Thursday, November 29, 2007

EPIP Emerges in the Heartland

I am happy to report that emerging philanthropic leaders are organizing powerful new Emerging Practitioners networks in communities across Middle America. This is a critical part of our work to bring our unique brand of leadership development to the Southeast and the Midwest, communities sadly overlooked by many national philanthropy organizations.

During Oct-Nov, Minnesota and Indiana chapters were officially recognized by the national EPIP organization. The leaders of these groups did initial partnership-building, organizing and programming for more than a year before applying to become official EPIP chapters.

More recently, a group of our members in Michigan began working with EPIP and the Michigan Council of Foundations - one of the premiere Regional Associations of Grantmakers in the nation - to lay the groundwork for an EPIP Michigan network.

And the EPIP buzz in Michigan has already begun.

Today an article about the group was published on "MI Life MI Times", a new website offering "a fresh discourse on life in Michigan for and by the young, creative people living in this state."

The site proclaims that "within Michigan’s philanthropic sector lies a group of new, young professionals hard at work. Their goal: to address the increasing need for a next generation of leadership."

Read the whole article online at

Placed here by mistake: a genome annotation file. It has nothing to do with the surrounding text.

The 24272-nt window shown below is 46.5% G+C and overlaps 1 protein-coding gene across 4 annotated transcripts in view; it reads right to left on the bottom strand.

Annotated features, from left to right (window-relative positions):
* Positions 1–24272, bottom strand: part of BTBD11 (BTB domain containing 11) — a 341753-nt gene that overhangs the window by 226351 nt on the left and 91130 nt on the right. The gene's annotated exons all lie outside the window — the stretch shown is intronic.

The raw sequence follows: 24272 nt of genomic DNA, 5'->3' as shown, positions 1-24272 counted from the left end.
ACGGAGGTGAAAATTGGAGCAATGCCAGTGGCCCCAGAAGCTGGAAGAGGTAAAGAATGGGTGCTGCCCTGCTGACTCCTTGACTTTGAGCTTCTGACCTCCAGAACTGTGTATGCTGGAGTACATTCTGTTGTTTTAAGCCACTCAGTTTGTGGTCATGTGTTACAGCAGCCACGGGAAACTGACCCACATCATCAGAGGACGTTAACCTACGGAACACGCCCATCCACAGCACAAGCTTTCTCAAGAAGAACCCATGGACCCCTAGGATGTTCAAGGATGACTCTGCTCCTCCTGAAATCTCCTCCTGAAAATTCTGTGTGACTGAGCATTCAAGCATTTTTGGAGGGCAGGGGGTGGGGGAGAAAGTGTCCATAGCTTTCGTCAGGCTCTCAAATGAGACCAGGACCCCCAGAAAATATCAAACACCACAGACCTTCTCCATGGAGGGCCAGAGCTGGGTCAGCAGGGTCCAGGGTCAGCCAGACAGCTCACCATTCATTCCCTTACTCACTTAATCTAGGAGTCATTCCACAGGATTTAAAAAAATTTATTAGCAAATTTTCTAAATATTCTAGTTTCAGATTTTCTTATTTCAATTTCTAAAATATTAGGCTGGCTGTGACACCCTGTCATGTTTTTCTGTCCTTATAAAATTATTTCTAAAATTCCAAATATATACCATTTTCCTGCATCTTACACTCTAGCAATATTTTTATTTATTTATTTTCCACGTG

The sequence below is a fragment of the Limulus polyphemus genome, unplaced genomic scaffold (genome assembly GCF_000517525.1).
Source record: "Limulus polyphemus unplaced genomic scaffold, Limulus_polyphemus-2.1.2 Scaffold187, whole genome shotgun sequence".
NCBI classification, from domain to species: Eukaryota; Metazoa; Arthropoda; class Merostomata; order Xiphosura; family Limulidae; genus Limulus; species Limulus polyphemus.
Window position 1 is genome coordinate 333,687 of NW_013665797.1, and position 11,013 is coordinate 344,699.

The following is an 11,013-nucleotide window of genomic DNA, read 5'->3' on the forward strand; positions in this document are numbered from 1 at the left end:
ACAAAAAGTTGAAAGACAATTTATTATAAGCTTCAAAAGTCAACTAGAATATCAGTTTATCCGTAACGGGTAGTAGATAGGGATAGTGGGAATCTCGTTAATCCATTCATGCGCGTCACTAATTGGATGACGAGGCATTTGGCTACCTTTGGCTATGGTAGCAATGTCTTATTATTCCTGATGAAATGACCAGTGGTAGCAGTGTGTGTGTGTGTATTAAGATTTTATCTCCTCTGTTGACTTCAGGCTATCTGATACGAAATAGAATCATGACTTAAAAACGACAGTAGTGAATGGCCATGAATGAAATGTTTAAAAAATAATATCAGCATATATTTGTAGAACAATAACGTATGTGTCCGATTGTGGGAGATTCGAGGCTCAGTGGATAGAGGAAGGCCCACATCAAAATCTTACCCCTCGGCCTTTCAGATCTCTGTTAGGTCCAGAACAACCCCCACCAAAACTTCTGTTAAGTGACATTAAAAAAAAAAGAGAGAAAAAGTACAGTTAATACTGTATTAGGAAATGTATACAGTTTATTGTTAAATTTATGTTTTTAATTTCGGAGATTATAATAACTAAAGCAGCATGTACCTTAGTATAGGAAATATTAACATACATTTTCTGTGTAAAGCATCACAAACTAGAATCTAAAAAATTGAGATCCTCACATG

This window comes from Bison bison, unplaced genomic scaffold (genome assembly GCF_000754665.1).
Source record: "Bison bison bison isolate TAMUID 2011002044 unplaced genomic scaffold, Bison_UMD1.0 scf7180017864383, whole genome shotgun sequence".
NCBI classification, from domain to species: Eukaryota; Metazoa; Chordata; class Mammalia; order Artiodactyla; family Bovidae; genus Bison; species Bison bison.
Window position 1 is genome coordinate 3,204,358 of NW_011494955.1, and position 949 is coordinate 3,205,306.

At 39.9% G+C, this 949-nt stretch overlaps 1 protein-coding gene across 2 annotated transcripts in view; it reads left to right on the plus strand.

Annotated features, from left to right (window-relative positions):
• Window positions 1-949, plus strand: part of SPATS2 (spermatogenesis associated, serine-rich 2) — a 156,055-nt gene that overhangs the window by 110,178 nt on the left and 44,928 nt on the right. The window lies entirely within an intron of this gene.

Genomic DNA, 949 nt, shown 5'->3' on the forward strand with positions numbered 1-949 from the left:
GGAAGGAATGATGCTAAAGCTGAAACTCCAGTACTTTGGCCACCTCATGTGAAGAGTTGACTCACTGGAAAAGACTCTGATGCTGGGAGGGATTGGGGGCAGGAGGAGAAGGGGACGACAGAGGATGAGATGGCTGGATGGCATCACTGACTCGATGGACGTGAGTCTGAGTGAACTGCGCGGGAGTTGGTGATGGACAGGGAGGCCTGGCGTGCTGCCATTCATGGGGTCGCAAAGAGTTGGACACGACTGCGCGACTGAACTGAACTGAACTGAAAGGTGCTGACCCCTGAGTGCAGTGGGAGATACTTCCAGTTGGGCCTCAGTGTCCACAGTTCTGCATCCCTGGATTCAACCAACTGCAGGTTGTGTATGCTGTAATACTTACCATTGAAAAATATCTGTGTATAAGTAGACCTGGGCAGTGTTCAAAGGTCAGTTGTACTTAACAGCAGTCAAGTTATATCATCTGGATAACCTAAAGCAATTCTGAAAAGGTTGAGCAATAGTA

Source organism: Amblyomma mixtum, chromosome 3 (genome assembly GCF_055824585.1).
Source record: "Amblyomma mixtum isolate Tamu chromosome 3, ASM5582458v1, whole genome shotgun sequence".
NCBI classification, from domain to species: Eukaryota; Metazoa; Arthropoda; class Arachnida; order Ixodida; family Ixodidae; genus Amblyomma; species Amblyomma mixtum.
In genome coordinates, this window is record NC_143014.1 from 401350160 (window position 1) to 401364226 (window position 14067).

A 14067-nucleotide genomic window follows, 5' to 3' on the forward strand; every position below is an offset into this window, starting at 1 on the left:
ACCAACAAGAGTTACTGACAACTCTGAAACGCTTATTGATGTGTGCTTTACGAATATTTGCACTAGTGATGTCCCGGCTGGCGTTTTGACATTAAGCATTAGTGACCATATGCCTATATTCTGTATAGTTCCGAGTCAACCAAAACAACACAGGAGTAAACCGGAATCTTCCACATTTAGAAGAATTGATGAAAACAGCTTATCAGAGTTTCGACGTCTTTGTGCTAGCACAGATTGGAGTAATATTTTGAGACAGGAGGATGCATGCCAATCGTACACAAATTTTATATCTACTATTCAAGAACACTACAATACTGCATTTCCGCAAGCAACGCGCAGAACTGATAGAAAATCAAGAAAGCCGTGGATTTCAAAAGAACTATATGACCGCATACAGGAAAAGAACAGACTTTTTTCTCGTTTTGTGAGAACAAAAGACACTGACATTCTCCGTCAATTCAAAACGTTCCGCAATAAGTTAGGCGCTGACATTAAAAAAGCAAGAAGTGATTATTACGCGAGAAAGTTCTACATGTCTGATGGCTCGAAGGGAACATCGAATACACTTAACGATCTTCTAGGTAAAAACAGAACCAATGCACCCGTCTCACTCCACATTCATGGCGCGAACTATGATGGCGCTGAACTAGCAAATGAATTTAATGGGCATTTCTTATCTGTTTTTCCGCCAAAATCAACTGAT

Tuesday, November 20, 2007

EPIP Feature: A View From the Field
by an anonymous program officer

"What's the best career background for a foundation program officer?" This is a question I've been thinking about a lot, as the foundation I work for begins to hire a new program officer. Naturally, the answer depends a lot on the foundation in question and how it does its work. That said, the question makes me think about my experiences and what's been most useful to me where I work.

I came to the foundation world a couple of years ago, so my experience is still pretty limited. Before that, I did lots of different things. I spent a long time teaching as a graduate student while (unsuccessfully) pursuing a doctorate in sociology. I was an evaluation researcher for hire. I worked in information technology for a large not-for-profit. Finally, I worked as a senior administrator for a large not-for-profit. Of these experiences, the skills I draw on the most as a program officer are those I developed while teaching at the college level.

Some of the relevant skills and awarenesses I developed while teaching college students include:
* learning about the responsibility associated with power,
* the ability to read critically,
* clear communication,
* self-reflection,
* the importance of universal standards,
* how to help without giving away the "right" answers, and
* getting comfortable with public speaking.

The guest blogger will address each of these skills separately in individual posts. Stay tuned for these updates!

Are you interested in serving as a guest blogger? Contact today!

Monday, November 12, 2007

Friday, November 09, 2007

Searching for the point in philanthropy 2.0

All of a sudden there is a flurry of discussion in philanthropy blogs and conferences using terms like "open source philanthropy", philanthropy 2.0, etc. See for example Fil 2.0: Facebook Filanthropy.